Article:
Only the top scoring applicants, based on these rules, will be awarded a scholarship. In the case of a tie, the scholarship award will be shared equally among the tied applicants. “Our goal is to benefit future leaders in our industry and increase professionalism at every level,” says CETA board member Roy Chappell, of Chappell Supply in Oklahoma City, OK.

Learn more at www.ceta.org/education-foundation.

Their Safety Certification Program is designed to ensure that you and your employees work more effectively and safely by training them in accordance with the IWCA/ANSI I-14 Safety Standard. This self-study course has several modules and three online tests. After successfully passing all three online exams with a score of 90 percent or higher, candidates will be qualified to take the final exam.

“We cover about a dozen different types of equipment used to access windows for cleaning,” concludes Bright. “There are also several sidebar training modules, such as dealing with harness shock trauma, self and partner rescue, performing a pre-work site assessment and work plan, and a few others. Each module can be separated out and taught individually. IWCA is currently developing a program that enables Web-based training.”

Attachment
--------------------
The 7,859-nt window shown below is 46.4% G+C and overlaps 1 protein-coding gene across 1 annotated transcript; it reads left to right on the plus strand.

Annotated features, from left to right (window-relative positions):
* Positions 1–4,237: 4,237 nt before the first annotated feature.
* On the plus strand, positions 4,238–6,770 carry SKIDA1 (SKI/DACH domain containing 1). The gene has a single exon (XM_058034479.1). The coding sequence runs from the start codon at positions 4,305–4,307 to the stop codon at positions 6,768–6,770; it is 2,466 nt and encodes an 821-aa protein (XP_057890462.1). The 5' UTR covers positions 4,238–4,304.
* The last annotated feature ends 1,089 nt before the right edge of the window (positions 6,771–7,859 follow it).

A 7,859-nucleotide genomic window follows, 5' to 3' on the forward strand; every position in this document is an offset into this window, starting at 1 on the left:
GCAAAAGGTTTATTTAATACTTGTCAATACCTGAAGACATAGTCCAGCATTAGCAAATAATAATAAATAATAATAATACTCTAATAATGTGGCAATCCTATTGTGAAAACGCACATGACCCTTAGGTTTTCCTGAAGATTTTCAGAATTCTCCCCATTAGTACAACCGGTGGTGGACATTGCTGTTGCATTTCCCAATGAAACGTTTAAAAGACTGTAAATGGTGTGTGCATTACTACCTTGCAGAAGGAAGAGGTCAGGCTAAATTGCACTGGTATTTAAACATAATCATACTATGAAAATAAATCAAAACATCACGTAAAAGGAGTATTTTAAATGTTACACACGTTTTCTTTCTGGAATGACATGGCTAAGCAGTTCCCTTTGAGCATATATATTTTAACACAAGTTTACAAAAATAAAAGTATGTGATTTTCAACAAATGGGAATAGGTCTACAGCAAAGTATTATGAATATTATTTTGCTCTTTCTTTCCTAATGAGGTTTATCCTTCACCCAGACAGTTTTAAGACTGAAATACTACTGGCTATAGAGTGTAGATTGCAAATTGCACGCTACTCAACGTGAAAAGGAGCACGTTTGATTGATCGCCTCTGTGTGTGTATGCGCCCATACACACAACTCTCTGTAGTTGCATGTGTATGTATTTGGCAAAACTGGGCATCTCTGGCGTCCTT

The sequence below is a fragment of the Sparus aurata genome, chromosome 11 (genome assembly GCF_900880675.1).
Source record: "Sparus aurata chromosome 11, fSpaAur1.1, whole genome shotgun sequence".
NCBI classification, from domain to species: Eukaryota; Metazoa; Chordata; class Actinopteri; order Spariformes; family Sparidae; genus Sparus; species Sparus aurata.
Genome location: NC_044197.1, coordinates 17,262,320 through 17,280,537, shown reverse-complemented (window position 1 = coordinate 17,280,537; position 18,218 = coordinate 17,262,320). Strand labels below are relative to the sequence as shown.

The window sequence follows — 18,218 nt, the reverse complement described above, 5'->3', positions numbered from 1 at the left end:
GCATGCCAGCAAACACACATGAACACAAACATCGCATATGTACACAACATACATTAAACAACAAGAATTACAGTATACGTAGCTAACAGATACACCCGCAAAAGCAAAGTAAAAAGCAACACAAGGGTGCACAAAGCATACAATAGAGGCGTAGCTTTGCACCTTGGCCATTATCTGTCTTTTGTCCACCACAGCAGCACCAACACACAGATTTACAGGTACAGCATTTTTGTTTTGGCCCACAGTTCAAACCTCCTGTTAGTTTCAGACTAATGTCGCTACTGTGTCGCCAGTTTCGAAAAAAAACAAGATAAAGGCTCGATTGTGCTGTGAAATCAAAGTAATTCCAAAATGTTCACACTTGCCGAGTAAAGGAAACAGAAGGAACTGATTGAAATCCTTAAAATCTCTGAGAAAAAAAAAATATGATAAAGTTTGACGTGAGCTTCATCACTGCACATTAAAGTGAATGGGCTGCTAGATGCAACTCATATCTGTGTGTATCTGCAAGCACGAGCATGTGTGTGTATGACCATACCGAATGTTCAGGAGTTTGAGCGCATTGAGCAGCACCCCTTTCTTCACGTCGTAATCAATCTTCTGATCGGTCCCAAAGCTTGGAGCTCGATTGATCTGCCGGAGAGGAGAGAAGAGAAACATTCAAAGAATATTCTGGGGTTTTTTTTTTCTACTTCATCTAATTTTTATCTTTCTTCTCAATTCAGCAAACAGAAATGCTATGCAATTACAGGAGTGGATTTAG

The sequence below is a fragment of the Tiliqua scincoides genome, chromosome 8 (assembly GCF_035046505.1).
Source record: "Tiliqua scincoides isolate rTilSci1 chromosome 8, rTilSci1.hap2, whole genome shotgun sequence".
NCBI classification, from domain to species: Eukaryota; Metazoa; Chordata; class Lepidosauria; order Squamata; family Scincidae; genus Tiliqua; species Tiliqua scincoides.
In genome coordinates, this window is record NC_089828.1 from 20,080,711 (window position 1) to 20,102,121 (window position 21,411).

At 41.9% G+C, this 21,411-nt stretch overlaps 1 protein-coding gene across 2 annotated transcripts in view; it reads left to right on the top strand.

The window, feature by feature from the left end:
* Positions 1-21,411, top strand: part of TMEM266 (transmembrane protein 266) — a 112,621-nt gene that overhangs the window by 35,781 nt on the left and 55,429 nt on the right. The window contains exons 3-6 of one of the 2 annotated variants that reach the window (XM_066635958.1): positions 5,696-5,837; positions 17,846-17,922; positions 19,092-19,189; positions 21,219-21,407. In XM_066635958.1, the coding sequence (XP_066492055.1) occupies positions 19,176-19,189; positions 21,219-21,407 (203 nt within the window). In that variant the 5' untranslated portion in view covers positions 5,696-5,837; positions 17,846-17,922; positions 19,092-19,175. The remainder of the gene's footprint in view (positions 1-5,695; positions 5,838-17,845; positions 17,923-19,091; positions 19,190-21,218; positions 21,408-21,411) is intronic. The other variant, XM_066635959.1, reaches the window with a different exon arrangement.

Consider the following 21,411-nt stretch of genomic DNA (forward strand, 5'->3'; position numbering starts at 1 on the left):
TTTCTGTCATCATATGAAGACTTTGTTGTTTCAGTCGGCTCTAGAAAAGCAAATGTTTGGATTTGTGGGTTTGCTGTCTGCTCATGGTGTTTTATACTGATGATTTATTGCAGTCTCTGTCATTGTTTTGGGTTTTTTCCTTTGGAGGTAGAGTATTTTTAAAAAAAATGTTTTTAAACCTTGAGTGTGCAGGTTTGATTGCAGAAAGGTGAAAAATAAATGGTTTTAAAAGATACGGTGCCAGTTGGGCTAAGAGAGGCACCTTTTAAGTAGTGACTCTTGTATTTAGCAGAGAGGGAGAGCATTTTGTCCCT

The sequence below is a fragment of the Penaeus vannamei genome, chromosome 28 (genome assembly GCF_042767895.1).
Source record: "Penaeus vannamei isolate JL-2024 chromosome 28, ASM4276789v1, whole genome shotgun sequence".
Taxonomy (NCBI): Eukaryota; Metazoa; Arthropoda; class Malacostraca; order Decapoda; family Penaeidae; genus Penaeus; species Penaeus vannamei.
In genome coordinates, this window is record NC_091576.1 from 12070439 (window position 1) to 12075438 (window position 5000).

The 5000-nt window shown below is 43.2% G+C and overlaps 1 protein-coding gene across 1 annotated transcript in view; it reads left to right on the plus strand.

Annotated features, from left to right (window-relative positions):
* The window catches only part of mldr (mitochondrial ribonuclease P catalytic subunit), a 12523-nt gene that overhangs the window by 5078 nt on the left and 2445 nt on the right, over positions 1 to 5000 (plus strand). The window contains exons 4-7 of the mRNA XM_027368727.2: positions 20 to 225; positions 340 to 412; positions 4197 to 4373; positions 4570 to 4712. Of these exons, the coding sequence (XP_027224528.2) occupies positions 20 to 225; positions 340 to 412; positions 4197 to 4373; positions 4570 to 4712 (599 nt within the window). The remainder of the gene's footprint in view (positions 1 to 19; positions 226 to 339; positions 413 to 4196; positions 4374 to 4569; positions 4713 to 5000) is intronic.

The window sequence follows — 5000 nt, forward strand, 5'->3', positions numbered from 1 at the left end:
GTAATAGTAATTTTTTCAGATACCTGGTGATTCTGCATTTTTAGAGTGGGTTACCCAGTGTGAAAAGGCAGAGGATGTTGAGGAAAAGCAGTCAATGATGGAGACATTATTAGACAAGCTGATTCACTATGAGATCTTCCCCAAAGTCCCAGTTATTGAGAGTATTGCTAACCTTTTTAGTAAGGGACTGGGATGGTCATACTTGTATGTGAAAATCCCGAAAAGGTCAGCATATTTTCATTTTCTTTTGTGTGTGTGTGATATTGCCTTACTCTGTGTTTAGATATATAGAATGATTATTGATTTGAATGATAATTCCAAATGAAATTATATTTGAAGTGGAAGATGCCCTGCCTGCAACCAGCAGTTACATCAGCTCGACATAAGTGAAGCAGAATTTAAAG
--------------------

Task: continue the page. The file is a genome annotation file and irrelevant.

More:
Safety training is also an integral part of the WaterJet Technology Association–Industrial and Municipal Cleaning Association (WJTA-IMCA). They have published recommended practices that have been adopted across North America and around the world and also provide safety training at their annual expos.